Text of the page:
Because gravity makes the weight of the lung hang down, expanding upper regions, creating more neg pressure at the top of the lung.
What happens to the vertical pressure gradient in the lung if a person lies down horzontally?
It becomes a horizontal pressure gradient
What is the result of inspired air distrubution due to the vertical Ppl gradient?
The top of the lung is relatively more full than the bottom of the lung. (more sucking force up high)
2 factors that cause non-uniform distribution of inspirational air:
1. Vertical Ppl gradient
2. The fact that the compliance curve is nonlinear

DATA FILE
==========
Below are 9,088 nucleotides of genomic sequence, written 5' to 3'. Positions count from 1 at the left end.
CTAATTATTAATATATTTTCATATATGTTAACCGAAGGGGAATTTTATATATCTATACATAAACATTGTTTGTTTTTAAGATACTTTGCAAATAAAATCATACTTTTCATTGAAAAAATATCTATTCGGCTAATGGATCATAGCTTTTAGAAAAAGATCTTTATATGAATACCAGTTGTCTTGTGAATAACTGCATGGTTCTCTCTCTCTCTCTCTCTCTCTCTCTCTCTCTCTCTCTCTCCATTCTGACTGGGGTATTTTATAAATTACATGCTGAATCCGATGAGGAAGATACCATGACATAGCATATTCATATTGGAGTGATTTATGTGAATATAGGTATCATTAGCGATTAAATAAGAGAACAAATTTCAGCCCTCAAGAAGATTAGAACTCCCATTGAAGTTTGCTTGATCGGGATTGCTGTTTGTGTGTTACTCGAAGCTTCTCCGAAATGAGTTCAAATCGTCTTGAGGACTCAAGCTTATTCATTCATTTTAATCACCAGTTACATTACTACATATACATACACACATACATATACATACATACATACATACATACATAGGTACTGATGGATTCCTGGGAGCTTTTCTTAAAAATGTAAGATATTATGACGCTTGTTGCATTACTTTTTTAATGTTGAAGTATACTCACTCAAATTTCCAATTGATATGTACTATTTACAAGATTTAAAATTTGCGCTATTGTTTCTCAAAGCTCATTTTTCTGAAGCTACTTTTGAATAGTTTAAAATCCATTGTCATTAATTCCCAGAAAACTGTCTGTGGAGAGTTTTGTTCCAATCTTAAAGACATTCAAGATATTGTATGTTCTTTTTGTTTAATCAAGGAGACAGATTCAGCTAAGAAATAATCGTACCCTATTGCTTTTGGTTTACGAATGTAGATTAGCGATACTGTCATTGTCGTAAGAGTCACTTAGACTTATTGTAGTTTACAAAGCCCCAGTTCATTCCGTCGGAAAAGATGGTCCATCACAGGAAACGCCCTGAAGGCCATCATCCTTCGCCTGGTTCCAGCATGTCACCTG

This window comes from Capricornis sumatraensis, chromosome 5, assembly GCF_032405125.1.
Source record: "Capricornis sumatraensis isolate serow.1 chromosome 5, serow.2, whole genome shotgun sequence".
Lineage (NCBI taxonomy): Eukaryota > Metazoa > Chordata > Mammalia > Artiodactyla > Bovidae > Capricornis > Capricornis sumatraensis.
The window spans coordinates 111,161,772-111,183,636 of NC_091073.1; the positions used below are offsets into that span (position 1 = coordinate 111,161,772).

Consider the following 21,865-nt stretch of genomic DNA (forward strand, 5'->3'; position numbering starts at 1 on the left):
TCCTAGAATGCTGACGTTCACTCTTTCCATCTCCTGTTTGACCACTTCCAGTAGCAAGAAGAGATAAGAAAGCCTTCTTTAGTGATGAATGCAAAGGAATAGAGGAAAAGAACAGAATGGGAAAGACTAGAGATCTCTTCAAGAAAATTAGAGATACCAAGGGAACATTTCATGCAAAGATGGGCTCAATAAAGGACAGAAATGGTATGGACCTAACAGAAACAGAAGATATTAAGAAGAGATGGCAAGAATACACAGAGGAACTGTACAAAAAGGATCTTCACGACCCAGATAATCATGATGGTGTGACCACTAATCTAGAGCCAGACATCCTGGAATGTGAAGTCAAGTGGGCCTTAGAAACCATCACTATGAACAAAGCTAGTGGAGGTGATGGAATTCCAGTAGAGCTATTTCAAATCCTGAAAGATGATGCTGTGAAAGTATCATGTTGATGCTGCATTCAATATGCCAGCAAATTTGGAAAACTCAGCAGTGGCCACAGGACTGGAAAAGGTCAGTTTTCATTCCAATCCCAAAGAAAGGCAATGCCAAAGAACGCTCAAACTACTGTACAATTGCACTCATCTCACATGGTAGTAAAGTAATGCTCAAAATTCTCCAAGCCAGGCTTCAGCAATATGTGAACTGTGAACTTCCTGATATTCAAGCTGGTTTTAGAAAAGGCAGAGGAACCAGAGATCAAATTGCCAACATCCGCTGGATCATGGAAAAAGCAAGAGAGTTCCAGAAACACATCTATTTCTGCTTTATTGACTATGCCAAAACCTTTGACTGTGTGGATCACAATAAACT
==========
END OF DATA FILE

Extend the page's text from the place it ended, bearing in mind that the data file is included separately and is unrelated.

When starting from FRC, where will air flow preferentially? Why?
To the bottom of the lung because it is more compliant
When starting from RV where will inspired air flow preferentially? Why?
To the top - because now it's more compliant.
At FRC, how full is the:
-Upper lung
-Lower lung
Upper is almost 70% full
Lower is almost 30% full
When inspiring a tidal breath, where does most of the air go?
To the bottom of the lung
Why does more air go to the lower lung during TV breathing?
Because the upper part of the lung is less compliant, and less air is exchanged during breathing.
How does the decreasing pleural pressure during inhalation distribute over the lungs?
Equally in both upper and lower portions; the Ppl gradient is maintained, but negativity is increased.